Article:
Thomas Gray to William Cole, 7 July 1764
Pot pourri or perfumed Jar or Pot.
Get some coarse brown Bay Salt: this is the sine quâ non, & (by the way) is not to be had at Cambridge, where under the name of Bay Salt they sell a whitish Kind of Salt, that will never do for our Purpose, & will spoil all: at London the true Sort is common in every Shop, & a Pennyworth of it is enough to make a Bushel of Perfumes. Take a Peck of Damask Roses, pick'd from the Cups, Orange Flowers all you can get, Cloves (the Spice) a Quarter of an Ounce, cut small: scatter them in your Jar mixt in Layers about 2 Inches thick, & thinly sprinkle the Salt over them: repeat this, 'till the Vessel is three Quarters, or more, full: cover it close down, let it stand 2 Days, & then stir it up well with a wooden Ladle or Skimmer: repeat this often, & it is made. If it is always moist to the Touch, it is right: if over-wet, you have only to put in more Flowers, & no more Salt. You may use, if you please, Tops of Lavender, Myrtle-Leaves bruised, Rose-Geranium, Angelica, Shavings of Orrice-Root, or (where Orange Flowers are scarce) young green Oranges sliced, or even the yellow Rind of Seville-Oranges: but of these Things a very little will do, least they overpower the Rest. I can not be particular as to Quantities, because I observed none myself.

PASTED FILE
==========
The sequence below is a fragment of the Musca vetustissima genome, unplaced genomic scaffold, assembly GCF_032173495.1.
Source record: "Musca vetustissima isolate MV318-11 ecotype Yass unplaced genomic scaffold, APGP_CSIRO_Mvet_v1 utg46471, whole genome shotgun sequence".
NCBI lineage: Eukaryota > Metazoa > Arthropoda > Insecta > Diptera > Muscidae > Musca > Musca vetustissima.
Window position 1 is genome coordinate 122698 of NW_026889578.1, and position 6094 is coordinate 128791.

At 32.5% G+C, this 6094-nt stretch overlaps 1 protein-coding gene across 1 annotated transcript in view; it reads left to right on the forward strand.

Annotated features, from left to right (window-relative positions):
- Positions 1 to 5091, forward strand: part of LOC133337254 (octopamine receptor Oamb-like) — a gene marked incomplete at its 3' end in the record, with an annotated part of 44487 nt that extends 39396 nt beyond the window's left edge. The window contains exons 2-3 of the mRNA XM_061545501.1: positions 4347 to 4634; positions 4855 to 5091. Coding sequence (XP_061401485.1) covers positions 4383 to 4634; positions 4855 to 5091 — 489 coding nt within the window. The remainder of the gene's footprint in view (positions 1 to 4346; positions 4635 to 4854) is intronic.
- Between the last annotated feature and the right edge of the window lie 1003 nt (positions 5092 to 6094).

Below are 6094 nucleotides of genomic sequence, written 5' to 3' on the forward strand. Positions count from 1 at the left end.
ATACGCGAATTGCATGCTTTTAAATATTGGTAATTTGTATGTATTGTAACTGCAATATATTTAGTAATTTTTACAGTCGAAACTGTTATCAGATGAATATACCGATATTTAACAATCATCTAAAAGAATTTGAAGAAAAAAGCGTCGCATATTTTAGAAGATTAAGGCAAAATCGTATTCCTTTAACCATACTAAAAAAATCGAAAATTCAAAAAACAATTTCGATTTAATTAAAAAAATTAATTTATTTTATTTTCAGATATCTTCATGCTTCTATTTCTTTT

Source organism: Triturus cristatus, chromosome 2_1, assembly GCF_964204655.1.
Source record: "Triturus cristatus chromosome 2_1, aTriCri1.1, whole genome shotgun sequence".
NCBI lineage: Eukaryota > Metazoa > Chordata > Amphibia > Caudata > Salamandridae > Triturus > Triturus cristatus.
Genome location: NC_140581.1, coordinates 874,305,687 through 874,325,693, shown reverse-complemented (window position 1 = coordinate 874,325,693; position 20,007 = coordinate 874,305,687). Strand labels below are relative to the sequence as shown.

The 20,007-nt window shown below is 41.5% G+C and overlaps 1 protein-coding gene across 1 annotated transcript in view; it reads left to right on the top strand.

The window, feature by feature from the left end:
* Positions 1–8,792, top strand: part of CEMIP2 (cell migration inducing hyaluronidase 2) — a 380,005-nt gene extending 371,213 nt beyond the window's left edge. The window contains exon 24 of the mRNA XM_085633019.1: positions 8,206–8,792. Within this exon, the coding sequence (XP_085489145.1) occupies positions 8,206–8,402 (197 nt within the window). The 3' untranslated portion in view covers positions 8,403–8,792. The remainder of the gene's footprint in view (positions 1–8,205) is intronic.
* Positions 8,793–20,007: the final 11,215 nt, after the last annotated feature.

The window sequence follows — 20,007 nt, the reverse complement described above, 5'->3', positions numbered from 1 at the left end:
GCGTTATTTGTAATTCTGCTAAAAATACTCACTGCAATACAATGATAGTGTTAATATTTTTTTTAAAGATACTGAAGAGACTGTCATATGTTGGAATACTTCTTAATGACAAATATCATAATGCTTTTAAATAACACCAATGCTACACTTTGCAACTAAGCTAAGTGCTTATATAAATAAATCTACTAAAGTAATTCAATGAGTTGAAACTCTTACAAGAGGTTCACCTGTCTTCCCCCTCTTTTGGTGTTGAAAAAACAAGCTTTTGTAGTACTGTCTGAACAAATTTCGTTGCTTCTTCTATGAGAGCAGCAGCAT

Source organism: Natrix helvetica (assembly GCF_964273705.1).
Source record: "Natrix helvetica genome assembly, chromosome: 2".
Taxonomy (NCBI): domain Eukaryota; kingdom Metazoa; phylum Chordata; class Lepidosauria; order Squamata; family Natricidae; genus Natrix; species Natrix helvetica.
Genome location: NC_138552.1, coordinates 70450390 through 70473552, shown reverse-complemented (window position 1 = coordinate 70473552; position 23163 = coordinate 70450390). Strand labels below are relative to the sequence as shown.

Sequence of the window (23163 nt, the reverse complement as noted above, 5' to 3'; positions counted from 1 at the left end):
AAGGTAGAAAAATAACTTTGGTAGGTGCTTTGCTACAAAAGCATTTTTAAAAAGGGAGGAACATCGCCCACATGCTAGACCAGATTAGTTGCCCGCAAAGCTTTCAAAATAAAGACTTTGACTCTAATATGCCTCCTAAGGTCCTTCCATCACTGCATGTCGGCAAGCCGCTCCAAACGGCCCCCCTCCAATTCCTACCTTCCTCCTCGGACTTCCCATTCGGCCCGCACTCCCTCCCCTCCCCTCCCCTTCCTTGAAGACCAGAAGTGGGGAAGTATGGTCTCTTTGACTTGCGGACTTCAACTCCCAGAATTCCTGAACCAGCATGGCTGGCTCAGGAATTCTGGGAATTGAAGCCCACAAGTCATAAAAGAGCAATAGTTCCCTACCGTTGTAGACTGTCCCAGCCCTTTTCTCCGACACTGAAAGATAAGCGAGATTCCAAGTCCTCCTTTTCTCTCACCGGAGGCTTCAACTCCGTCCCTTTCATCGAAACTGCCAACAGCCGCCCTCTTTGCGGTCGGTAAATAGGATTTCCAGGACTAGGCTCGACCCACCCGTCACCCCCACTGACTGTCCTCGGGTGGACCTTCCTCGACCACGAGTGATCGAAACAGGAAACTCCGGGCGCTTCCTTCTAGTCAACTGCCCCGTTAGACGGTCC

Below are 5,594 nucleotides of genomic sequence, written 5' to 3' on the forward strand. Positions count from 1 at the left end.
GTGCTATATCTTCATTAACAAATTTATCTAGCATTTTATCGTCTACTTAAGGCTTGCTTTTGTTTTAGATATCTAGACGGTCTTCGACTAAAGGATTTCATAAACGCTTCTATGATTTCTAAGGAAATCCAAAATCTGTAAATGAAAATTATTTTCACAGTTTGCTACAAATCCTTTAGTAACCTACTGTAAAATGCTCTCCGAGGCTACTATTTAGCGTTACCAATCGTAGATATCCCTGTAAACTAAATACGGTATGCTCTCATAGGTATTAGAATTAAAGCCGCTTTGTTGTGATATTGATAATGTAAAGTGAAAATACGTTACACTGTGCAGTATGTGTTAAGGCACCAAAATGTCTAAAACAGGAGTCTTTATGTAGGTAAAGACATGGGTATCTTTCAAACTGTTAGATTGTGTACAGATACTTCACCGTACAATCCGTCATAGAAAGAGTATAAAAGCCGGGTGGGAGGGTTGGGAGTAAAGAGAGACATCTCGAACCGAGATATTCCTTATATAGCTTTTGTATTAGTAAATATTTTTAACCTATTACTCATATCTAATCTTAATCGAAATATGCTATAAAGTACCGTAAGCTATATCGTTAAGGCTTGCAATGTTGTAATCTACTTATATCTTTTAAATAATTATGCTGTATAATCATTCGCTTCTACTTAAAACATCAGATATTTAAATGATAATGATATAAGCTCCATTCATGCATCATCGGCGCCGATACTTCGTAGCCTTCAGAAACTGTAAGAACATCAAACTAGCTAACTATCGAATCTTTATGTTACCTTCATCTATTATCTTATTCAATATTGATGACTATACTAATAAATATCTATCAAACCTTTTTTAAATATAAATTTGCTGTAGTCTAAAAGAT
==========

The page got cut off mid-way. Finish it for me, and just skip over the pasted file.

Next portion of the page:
- Correspondence of Thomas Gray, 3 vols. Ed. by the late Paget Toynbee and Leonard Whibley, with corrections and additions by H. W. Starr. Oxford: Clarendon Press, 1971 [1st ed. 1935], letter no. 388**, vol. iii, 1322-1323